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1 Cross-Dressing or Crossing-Over: Sex Testing of Women Athletes Maureen Knabb, Department of Biology, West Chester University, and Joan Sharp, Biological.

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Presentation on theme: "1 Cross-Dressing or Crossing-Over: Sex Testing of Women Athletes Maureen Knabb, Department of Biology, West Chester University, and Joan Sharp, Biological."— Presentation transcript:

1 1 Cross-Dressing or Crossing-Over: Sex Testing of Women Athletes Maureen Knabb, Department of Biology, West Chester University, and Joan Sharp, Biological Sciences, Simon Fraser University

2 2 Santhi’s Story /how-are-athletes- gender-tested.html Santhi Soundararajan won the silver medal in the 800-meter race at the 2006 Asian Games in Doha, Qatar. Following her silver medal performance, her sex was officially questioned.

3 3 18 Dec. 2006: “Indian athlete Santhi Soundararajan fails gender test” Top Indian woman athlete Santhi Soundararajan, who won a silver medal at a recent regional championship, has failed a gender test, according to official reports. Sports writer KP Mohan said that a team of doctors, including a gynecologist, endocrinologist and psychologist, normally examines athletes and puts them through physical and clinical examinations during a gender test. Santhi Soundararajan's test was done soon after Soundararajan came in second in the women's 800m race on 9 December, but it is not clear how she failed the test at the Asian Games in Doha.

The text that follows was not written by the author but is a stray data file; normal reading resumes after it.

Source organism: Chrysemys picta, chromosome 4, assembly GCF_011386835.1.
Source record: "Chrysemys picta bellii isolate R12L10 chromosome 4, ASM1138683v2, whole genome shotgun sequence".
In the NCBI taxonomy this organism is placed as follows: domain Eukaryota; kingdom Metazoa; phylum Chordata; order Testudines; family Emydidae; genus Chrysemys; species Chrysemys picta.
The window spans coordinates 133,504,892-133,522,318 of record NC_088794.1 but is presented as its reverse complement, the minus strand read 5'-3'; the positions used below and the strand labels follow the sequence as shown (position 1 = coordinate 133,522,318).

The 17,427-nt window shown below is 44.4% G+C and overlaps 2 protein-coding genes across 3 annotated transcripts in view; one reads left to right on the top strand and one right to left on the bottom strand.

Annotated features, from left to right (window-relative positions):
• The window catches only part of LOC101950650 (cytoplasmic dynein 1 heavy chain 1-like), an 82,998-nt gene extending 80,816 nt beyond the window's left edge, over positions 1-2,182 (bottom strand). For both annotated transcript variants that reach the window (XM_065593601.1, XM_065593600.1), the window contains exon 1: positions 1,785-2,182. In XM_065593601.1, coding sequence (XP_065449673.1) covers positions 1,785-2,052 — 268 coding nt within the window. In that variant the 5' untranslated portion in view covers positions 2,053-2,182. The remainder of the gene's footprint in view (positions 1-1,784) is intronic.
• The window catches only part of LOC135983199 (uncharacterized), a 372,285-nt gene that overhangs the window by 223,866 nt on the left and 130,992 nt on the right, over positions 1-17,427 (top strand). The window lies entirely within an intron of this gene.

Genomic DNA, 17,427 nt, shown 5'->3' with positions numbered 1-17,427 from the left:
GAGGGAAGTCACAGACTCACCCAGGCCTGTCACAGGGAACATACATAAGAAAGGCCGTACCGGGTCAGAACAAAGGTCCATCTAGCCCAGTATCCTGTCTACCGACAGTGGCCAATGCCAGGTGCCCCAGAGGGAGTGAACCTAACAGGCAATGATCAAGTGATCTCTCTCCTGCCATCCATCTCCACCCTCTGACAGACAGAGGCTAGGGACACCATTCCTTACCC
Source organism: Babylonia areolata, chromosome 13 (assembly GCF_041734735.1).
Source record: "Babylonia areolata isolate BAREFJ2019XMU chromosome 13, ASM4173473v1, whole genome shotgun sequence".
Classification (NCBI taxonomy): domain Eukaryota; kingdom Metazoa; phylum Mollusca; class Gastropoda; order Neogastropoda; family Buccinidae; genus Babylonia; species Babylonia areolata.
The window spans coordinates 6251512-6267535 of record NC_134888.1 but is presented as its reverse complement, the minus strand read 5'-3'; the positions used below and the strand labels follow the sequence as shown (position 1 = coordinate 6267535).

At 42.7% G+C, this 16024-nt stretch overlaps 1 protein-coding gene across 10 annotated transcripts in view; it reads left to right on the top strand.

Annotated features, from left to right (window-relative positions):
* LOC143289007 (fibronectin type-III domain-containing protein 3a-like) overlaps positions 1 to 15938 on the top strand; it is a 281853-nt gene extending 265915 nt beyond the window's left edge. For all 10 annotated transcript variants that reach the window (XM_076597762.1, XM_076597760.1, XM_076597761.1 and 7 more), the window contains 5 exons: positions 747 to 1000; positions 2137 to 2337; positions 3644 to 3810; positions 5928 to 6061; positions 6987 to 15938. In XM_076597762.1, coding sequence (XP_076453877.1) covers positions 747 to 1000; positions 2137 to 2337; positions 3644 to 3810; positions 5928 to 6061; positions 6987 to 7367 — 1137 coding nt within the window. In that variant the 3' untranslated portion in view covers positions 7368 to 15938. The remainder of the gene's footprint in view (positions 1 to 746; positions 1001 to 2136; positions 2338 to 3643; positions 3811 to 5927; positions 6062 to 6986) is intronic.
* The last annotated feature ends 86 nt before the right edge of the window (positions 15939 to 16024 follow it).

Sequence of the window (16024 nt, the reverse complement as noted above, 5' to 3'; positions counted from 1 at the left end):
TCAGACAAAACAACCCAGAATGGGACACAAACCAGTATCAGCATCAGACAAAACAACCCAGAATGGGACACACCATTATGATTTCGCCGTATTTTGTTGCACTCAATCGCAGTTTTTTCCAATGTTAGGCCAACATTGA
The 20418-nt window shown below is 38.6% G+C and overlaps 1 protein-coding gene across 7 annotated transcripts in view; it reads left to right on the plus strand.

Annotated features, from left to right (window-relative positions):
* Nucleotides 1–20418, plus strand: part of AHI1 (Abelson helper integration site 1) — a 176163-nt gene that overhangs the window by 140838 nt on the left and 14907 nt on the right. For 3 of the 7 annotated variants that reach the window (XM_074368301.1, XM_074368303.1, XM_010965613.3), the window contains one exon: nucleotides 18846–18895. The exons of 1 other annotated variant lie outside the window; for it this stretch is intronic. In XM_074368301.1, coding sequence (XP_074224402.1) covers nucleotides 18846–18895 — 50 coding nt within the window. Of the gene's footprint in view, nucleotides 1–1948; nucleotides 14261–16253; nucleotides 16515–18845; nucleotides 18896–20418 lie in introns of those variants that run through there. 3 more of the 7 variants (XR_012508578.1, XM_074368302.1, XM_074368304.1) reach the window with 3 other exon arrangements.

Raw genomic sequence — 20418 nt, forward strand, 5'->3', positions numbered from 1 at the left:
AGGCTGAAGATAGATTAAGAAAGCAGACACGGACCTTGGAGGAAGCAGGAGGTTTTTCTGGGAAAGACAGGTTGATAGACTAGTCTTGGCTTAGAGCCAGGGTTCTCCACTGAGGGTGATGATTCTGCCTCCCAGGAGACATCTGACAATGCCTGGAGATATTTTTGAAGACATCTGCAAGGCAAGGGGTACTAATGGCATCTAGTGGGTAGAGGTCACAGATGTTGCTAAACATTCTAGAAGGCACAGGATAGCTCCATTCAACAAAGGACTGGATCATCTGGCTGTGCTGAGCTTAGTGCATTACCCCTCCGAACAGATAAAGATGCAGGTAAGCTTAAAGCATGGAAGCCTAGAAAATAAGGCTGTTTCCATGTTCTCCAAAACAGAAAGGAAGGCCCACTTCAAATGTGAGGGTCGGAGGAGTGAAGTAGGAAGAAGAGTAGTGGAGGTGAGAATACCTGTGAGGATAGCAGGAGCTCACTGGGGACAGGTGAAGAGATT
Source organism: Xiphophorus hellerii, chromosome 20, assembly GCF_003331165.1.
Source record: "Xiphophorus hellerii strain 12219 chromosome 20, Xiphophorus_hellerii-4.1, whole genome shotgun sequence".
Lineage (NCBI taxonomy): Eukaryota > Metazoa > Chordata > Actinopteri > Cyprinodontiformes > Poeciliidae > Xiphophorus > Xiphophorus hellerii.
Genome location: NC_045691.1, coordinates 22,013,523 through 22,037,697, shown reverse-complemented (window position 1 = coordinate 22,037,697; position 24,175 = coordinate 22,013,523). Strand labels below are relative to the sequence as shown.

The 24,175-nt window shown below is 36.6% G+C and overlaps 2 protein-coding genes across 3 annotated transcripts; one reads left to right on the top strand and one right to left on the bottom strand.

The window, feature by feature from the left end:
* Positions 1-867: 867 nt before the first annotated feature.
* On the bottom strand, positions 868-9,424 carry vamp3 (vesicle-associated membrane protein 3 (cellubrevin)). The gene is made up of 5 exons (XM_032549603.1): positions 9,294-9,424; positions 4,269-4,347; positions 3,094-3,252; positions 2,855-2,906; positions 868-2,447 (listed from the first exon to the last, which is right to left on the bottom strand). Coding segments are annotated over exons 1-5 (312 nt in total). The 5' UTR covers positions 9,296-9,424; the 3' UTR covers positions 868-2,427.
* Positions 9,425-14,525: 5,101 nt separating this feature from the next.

4 4 How do you know if someone is male or female? Talk to the person next to you and identify at least 5 characteristics to distinguish males from females.

5 5 How is sex determined in humans? Anatomy: Primary and secondary sexual characteristics - genitalia, body hair, pelvis, etc. Physiology: Function and interaction of the sex organs including concentrations of sex hormones such as estrogen, progesterone, and testosterone.

6 6 CQ1: Imagine you are a member of the committee assigned to determine whether Santhi is female. Here are possible results of the initial tests (we don’t know the real results): Female genitalia: Yes Breasts and pubic hair: Yes Regular menstrual cycle: Never From this information, you conclude that Santhi is: A: Male B: Female

7 7 Is there another way that sex is characterized in humans? Chromosomes: –Females possess two X chromosomes in each of their cells, whereas males have one X and one Y chromosome. How do you visualize chromosomes? –Chromosomes are only visible when preparing for nuclear division. –Chromosomes must be stained.

8 8 What does an individual chromosome look like? During nuclear division, DNA is tightly packed. This chromosome is composed of 2 chromatids. In this diagram, the DNA has replicated (more on this later).

9 9 Karyotype (picture of chromosomes in a cell) In diploid organisms, chromosomes come in pairs (e.g., 23 pairs for humans). How do you make a karyotype? Human Karyotype